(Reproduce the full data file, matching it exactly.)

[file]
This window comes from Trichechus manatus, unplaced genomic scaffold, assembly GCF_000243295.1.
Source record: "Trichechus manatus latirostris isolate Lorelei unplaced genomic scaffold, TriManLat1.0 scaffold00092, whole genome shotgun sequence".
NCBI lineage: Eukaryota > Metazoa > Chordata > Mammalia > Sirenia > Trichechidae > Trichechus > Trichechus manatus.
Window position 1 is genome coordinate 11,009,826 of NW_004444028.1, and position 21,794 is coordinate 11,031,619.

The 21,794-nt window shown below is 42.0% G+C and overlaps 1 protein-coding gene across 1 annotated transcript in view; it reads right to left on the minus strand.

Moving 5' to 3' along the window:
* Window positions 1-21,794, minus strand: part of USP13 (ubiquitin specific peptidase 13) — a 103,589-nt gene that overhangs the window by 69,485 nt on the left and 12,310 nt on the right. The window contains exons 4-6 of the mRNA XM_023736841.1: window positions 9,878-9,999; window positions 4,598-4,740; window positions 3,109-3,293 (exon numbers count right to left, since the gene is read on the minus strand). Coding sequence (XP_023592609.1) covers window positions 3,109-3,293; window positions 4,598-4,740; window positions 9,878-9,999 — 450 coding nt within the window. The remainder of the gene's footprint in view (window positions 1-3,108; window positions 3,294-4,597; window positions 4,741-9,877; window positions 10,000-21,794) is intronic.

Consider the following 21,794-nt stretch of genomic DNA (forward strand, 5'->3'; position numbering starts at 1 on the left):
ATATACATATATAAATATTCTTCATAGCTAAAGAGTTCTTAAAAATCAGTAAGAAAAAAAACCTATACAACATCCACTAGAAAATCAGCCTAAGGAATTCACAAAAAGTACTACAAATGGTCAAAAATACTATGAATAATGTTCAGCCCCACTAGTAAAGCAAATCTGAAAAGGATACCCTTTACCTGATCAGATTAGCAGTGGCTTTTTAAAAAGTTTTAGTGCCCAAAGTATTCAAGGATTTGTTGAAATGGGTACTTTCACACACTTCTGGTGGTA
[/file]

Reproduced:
This window comes from Trichechus manatus, unplaced genomic scaffold, assembly GCF_000243295.1.
Source record: "Trichechus manatus latirostris isolate Lorelei unplaced genomic scaffold, TriManLat1.0 scaffold00092, whole genome shotgun sequence".
NCBI lineage: Eukaryota > Metazoa > Chordata > Mammalia > Sirenia > Trichechidae > Trichechus > Trichechus manatus.
Window position 1 is genome coordinate 11,009,826 of NW_004444028.1, and position 21,794 is coordinate 11,031,619.

The 21,794-nt window shown below is 42.0% G+C and overlaps 1 protein-coding gene across 1 annotated transcript in view; it reads right to left on the minus strand.

Moving 5' to 3' along the window:
* Window positions 1-21,794, minus strand: part of USP13 (ubiquitin specific peptidase 13) — a 103,589-nt gene that overhangs the window by 69,485 nt on the left and 12,310 nt on the right. The window contains exons 4-6 of the mRNA XM_023736841.1: window positions 9,878-9,999; window positions 4,598-4,740; window positions 3,109-3,293 (exon numbers count right to left, since the gene is read on the minus strand). Coding sequence (XP_023592609.1) covers window positions 3,109-3,293; window positions 4,598-4,740; window positions 9,878-9,999 — 450 coding nt within the window. The remainder of the gene's footprint in view (window positions 1-3,108; window positions 3,294-4,597; window positions 4,741-9,877; window positions 10,000-21,794) is intronic.

Consider the following 21,794-nt stretch of genomic DNA (forward strand, 5'->3'; position numbering starts at 1 on the left):
ATATACATATATAAATATTCTTCATAGCTAAAGAGTTCTTAAAAATCAGTAAGAAAAAAAACCTATACAACATCCACTAGAAAATCAGCCTAAGGAATTCACAAAAAGTACTACAAATGGTCAAAAATACTATGAATAATGTTCAGCCCCACTAGTAAAGCAAATCTGAAAAGGATACCCTTTACCTGATCAGATTAGCAGTGGCTTTTTAAAAAGTTTTAGTGCCCAAAGTATTCAAGGATTTGTTGAAATGGGTACTTTCACACACTTCTGGTGGTA